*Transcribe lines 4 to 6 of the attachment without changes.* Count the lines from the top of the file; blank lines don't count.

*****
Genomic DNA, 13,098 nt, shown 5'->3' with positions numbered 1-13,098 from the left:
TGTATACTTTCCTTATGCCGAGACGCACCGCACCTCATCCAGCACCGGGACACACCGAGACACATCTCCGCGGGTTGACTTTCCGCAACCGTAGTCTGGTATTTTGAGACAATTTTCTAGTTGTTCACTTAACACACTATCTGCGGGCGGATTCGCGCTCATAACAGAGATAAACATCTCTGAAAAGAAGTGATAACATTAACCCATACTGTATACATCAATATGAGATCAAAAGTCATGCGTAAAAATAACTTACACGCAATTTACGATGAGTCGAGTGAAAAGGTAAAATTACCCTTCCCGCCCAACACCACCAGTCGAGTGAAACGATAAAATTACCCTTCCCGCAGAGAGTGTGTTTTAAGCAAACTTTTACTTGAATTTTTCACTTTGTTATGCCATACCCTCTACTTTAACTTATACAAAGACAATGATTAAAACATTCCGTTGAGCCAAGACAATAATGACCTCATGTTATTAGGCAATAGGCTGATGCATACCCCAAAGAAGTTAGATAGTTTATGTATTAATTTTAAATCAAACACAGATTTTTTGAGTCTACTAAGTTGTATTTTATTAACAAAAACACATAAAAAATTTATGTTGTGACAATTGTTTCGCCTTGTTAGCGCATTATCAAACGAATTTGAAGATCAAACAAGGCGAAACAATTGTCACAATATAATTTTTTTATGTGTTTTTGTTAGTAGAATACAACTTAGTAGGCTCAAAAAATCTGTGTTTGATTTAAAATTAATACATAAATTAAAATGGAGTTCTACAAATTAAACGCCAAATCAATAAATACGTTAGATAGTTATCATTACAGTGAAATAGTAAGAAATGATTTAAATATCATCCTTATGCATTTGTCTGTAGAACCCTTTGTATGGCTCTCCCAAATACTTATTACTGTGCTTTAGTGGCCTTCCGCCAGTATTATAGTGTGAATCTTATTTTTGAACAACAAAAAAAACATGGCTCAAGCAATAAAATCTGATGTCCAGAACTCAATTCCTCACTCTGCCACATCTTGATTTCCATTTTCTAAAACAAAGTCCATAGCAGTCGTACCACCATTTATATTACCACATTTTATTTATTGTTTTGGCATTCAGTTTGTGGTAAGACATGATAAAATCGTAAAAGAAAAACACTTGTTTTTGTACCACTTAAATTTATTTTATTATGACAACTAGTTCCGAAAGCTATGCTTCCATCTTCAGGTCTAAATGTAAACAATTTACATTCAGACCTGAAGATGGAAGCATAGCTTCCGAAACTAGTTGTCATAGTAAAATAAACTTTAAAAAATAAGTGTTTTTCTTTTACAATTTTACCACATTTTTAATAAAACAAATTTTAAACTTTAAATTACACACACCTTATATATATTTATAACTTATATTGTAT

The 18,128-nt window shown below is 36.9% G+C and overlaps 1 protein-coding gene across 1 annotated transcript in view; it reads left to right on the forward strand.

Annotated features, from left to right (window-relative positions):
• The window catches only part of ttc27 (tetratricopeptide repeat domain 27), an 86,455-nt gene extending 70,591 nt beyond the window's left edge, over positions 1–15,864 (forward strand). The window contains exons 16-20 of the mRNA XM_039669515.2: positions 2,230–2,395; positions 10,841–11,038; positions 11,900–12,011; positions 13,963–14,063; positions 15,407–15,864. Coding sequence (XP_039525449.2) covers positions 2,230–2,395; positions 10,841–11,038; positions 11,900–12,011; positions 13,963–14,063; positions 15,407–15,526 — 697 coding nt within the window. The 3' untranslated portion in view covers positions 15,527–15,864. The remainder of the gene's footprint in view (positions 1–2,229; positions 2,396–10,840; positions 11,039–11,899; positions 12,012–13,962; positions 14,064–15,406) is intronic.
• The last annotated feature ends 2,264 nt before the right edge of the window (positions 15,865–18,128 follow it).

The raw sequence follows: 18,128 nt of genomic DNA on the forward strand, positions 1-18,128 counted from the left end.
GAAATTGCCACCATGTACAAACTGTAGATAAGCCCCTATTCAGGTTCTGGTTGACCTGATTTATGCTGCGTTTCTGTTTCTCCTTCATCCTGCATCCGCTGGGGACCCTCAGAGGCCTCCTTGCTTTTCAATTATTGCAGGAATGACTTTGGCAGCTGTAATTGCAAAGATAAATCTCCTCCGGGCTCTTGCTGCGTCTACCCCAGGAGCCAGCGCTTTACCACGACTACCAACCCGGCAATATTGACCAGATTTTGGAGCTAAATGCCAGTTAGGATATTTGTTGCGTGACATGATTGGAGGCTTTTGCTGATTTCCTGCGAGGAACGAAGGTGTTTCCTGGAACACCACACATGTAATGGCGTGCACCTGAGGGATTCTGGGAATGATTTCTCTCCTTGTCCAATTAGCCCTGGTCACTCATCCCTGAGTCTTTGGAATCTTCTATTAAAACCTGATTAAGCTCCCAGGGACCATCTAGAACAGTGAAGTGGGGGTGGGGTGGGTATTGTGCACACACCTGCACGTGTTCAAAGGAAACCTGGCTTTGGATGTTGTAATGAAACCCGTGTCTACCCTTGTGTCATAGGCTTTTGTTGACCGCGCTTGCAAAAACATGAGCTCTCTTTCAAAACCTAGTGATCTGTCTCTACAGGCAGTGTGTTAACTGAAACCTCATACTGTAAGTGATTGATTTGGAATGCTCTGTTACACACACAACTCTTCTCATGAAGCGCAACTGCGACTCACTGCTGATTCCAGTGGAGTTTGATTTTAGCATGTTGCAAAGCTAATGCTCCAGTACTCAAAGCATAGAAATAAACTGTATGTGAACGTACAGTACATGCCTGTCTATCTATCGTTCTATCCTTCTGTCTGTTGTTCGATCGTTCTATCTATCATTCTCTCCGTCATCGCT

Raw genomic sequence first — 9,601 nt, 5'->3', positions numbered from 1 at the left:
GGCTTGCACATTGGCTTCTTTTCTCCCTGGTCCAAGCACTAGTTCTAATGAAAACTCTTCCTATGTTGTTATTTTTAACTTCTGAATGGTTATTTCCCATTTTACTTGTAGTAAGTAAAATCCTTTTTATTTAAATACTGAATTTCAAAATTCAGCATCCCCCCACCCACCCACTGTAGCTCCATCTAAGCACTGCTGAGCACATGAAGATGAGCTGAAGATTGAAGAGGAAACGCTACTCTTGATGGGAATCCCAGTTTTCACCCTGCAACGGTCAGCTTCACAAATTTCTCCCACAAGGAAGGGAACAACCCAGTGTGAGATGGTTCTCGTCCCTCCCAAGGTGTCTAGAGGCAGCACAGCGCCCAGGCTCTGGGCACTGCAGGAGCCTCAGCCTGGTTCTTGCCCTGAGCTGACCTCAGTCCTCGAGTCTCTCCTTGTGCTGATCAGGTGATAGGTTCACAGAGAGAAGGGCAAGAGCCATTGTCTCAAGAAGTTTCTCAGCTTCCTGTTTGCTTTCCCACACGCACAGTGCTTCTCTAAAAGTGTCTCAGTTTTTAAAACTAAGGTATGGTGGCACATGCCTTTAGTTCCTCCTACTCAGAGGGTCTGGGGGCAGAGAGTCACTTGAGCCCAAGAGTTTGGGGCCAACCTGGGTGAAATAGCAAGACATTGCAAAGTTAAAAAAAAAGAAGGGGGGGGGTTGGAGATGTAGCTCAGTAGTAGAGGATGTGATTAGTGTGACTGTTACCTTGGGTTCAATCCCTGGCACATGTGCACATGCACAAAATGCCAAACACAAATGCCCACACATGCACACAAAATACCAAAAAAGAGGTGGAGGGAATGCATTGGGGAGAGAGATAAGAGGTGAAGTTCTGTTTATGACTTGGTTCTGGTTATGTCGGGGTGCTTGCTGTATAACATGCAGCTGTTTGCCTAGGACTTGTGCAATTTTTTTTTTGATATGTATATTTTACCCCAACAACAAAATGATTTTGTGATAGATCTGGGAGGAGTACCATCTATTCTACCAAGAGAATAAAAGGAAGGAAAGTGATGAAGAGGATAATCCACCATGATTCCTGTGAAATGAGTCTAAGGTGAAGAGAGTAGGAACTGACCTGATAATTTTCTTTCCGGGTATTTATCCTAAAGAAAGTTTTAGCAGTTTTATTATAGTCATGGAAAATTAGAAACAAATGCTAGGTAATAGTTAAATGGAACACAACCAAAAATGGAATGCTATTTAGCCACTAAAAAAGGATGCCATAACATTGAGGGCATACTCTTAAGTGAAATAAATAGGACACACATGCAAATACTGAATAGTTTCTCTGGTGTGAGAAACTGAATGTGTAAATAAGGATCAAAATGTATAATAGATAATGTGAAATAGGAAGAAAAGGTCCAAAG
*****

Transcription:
Annotated features, from left to right (window-relative positions):
• The window catches only part of ttc27 (tetratricopeptide repeat domain 27), an 86,455-nt gene extending 70,591 nt beyond the window's left edge, over positions 1–15,864 (forward strand). The window contains exons 16-20 of the mRNA XM_039669515.2: positions 2,230–2,395; positions 10,841–11,038; positions 11,900–12,011; positions 13,963–14,063; positions 15,407–15,864. Coding sequence (XP_039525449.2) covers positions 2,230–2,395; positions 10,841–11,038; positions 11,900–12,011; positions 13,963–14,063; positions 15,407–15,526 — 697 coding nt within the window. The 3' untranslated portion in view covers positions 15,527–15,864. The remainder of the gene's footprint in view (positions 1–2,229; positions 2,396–10,840; positions 11,039–11,899; positions 12,012–13,962; positions 14,064–15,406) is intronic.
• The last annotated feature ends 2,264 nt before the right edge of the window (positions 15,865–18,128 follow it).